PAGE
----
Pre-Nuptial Agreements Aren't Just for Divorce
Admittedly, it is uncomfortable to raise the idea of signing a pre-nuptial agreement with the person with whom you have just agreed to spend the rest of your life. And it’s unlikely to get any more comfortable for you when you actually start discussing the terms of the agreement.
That said, it is a discussion that I recommend anyone planning a marriage have if one of you has accumulated more assets than the other, expect a major inheritance, have children from a previous relationship, intend to start a business or will be obtaining a license for a professional practice.
It doesn’t mean that you believe your marriage will fail or that you are preparing to separate even before you marry. Pre-nuptial agreements also address what happens upon death, a topic that is especially important when one or both of you have children from other relationships and may be obligated to maintain life insurance or other benefits for those children. This will impact the amount of your assets that your spouse inherits and should be addressed before you get married.
Unlike a separation agreement which is required to address certain terms to be valid, a pre-nuptial agreement can address as much or as little as you both desire. I have drafted an agreement that pertained only to one issue (what would happen to a party’s share in a family business in a divorce or upon death) and agreements that addressed all existing assets, future assets and maintenance in detail.
Before I started my mediation practice, I used to represent one party in the drafting or review of the pre-nuptial agreement, and while I endeavored to keep it friendly given that my client was marrying and not divorcing the other party, it still seemed more adversarial than it needed to be since it was mostly my talking to the other attorney without the couple being involved.
On the other hand, mediating the terms of a pre-nuptial agreement will not only keep the couple in control and help to keep the process non-adversarial, but it will also allow the couple to have a give and take discussion about topics that while unpleasant to discuss before the marriage could be devastating to address after the marriage. Additonally, because of the open nature of the discussions that a couple has in mediation, things come up which might not typically be included in a basic pre-nuptial agreement.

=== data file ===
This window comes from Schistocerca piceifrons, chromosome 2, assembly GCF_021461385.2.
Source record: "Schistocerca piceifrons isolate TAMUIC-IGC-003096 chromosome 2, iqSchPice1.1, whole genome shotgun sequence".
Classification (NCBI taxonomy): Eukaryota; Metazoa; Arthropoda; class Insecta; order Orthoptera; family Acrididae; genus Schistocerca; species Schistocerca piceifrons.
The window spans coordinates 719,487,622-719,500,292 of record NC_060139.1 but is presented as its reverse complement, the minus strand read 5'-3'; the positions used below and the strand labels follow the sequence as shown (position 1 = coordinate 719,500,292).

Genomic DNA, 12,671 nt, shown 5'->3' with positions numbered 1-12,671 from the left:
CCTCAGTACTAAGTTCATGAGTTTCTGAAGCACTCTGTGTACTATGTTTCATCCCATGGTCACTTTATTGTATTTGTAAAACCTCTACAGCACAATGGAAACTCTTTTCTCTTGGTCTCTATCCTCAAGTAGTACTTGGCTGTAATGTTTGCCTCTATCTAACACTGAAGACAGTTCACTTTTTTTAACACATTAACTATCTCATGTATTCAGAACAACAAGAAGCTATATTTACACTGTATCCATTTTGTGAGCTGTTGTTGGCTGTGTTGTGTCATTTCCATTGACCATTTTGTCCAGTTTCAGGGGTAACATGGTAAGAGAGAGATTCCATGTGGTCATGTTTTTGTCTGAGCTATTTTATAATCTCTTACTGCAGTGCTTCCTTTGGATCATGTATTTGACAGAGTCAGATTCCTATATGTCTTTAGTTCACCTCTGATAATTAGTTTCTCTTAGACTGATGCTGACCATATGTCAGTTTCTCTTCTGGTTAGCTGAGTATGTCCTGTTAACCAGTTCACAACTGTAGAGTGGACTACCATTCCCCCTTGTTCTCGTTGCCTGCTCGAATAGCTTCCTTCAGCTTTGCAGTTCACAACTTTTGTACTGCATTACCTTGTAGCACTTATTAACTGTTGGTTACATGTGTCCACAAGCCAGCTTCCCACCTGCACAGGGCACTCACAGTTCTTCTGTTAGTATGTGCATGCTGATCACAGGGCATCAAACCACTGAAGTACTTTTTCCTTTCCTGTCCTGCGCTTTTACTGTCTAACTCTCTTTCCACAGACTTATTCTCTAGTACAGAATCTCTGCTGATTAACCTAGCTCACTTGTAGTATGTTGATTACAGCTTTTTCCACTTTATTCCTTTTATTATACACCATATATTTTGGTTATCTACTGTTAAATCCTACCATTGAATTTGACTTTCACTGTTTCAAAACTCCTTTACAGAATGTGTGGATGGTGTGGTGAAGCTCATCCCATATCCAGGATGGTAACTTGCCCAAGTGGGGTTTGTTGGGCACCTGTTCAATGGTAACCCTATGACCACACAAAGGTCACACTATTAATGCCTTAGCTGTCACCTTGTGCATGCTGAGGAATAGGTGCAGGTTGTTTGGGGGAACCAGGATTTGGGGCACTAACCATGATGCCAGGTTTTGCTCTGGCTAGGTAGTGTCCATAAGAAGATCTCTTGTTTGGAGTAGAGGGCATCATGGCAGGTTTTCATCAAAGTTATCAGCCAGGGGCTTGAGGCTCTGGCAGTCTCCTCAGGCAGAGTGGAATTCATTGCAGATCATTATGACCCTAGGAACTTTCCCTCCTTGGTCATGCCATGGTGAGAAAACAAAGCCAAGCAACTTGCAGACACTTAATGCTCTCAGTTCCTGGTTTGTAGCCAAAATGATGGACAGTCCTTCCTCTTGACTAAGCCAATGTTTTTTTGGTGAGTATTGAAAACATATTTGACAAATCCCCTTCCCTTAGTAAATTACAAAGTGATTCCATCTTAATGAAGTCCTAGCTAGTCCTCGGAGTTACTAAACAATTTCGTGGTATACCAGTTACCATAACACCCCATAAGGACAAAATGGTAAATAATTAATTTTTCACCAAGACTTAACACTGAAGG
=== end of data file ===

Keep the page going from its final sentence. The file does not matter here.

For example, I was with a couple who had both been married previously, but only one of them had children. While we were discussing what they wanted regarding property that was accumulated during the marriage, the soon to be husband posed this to his soon to be wife. If he received a major bonus and wanted to give a very generous gift to his children from that bonus, would he be able to do that or did he need to ask permission? Even though they had been living together for years, they each kept separate accounts, and he had a real concern about losing the control and sole discretion over “his” income that he had enjoyed since his divorce. She then explained how it would make her feel if he kept her out of the decision making process when it came to what she considered “their” funds and that she wouldn’t consider making a big gift to one of her family members without telling him first. Ultimately, they came to an agreement that each would be able to dispose of up to a certain amount of their income/assets as gifts to family members with no questions asked, but that anything over that would need consent of the other.
I can imagine that this would have gone quite differently if instead of having the discussion in a mediator’s office before they married, the wife was going through their accounts and was surprised to see that her husband had given a substantial amount of money to his children.
So, don’t be afraid to go through a little bit of discomfort now to avoid suffering later, and have that difficult conversation about a pre-nuptial agreement with your spouse-to- be before you marry.